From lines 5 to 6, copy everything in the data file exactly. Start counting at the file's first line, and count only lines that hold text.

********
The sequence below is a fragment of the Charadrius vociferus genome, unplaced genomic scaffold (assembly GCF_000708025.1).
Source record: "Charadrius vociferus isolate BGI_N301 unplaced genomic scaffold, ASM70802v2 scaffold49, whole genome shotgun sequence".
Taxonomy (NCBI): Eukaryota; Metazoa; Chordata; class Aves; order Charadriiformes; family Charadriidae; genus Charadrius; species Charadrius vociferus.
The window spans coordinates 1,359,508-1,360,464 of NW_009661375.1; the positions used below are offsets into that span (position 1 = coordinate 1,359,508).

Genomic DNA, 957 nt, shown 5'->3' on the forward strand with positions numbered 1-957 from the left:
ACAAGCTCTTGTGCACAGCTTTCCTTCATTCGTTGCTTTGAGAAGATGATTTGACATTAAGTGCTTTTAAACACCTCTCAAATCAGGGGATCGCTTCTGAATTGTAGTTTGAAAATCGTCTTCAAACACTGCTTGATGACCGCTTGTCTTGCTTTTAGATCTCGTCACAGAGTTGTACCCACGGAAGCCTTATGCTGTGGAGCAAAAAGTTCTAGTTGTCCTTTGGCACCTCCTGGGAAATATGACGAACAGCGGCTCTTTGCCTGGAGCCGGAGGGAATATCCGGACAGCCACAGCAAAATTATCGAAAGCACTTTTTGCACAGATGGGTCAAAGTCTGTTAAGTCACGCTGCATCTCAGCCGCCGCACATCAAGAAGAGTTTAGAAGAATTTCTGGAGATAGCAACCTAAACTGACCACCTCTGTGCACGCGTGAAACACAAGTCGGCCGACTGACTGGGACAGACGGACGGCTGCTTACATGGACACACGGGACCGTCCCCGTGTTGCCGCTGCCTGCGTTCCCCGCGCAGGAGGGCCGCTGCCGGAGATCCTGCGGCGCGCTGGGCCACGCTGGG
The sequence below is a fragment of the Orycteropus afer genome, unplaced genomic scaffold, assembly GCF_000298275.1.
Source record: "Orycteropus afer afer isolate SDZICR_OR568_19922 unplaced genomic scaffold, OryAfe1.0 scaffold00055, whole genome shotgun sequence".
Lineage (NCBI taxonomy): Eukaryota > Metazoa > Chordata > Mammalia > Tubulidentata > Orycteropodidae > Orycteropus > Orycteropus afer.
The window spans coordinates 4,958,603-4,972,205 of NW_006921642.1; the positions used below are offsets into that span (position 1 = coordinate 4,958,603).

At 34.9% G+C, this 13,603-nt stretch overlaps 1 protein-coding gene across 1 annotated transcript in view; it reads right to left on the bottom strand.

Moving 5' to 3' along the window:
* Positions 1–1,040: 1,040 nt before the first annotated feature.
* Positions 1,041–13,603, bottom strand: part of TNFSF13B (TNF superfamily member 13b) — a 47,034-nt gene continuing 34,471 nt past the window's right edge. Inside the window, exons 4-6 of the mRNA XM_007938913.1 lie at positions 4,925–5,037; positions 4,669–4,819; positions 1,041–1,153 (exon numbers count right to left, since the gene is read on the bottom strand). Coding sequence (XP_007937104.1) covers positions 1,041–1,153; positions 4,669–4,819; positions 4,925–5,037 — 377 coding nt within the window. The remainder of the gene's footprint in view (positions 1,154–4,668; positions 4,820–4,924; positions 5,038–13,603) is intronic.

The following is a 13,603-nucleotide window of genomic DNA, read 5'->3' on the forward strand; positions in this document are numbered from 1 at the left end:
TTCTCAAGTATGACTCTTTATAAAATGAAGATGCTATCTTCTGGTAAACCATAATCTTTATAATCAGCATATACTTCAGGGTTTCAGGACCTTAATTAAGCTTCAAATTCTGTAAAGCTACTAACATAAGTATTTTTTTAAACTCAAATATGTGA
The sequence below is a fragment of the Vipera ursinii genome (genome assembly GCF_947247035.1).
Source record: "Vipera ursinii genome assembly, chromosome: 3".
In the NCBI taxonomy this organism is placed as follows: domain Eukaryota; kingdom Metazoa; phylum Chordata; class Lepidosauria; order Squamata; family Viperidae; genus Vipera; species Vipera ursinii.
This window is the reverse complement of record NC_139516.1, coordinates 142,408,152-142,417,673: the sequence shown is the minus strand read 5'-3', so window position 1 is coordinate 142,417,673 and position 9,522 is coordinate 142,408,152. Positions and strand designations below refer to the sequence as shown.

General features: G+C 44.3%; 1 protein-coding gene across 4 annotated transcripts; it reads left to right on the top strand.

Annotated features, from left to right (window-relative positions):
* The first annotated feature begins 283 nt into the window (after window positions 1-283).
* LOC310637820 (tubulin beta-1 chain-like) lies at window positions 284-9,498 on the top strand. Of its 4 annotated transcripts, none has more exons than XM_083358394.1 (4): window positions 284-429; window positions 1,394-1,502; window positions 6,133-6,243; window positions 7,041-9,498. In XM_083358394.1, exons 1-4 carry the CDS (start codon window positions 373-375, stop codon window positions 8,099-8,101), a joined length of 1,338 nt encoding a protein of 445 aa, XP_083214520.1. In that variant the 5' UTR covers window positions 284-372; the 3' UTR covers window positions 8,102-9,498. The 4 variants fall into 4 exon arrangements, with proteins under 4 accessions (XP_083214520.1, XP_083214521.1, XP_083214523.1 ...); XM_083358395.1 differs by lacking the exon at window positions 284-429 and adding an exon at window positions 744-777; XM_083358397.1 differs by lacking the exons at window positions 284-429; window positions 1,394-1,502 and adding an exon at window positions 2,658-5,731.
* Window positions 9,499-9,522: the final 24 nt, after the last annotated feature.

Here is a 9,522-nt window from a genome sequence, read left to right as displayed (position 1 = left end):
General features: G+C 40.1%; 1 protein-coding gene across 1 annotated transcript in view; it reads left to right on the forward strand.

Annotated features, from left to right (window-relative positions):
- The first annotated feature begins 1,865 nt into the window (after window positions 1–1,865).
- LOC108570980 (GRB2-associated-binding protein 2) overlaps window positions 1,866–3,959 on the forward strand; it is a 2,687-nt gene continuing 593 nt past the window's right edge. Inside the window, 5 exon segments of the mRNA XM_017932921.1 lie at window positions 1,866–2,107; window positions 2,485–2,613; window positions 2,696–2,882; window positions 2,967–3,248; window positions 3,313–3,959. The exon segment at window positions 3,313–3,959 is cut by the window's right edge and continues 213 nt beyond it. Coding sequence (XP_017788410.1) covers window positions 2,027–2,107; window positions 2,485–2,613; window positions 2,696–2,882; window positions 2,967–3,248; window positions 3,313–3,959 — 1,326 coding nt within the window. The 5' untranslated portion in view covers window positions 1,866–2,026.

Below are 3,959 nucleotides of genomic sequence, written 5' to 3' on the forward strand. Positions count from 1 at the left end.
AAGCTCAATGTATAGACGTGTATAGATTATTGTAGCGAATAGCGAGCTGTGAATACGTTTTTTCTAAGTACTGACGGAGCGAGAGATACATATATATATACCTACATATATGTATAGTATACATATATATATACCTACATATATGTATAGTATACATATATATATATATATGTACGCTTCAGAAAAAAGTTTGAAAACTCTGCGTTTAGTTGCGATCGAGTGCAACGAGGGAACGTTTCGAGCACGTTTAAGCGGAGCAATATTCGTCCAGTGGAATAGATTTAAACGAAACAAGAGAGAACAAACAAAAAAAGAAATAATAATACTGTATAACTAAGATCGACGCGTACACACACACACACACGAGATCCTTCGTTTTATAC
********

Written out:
Genomic DNA, 957 nt, shown 5'->3' on the forward strand with positions numbered 1-957 from the left:
ACAAGCTCTTGTGCACAGCTTTCCTTCATTCGTTGCTTTGAGAAGATGATTTGACATTAAGTGCTTTTAAACACCTCTCAAATCAGGGGATCGCTTCTGAATTGTAGTTTGAAAATCGTCTTCAAACACTGCTTGATGACCGCTTGTCTTGCTTTTAGATCTCGTCACAGAGTTGTACCCACGGAAGCCTTATGCTGTGGAGCAAAAAGTTCTAGTTGTCCTTTGGCACCTCCTGGGAAATATGACGAACAGCGGCTCTTTGCCTGGAGCCGGAGGGAATATCCGGACAGCCACAGCAAAATTATCGAAAGCACTTTTTGCACAGATGGGTCAAAGTCTGTTAAGTCACGCTGCATCTCAGCCGCCGCACATCAAGAAGAGTTTAGAAGAATTTCTGGAGATAGCAACCTAAACTGACCACCTCTGTGCACGCGTGAAACACAAGTCGGCCGACTGACTGGGACAGACGGACGGCTGCTTACATGGACACACGGGACCGTCCCCGTGTTGCCGCTGCCTGCGTTCCCCGCGCAGGAGGGCCGCTGCCGGAGATCCTGCGGCGCGCTGGGCCACGCTGGG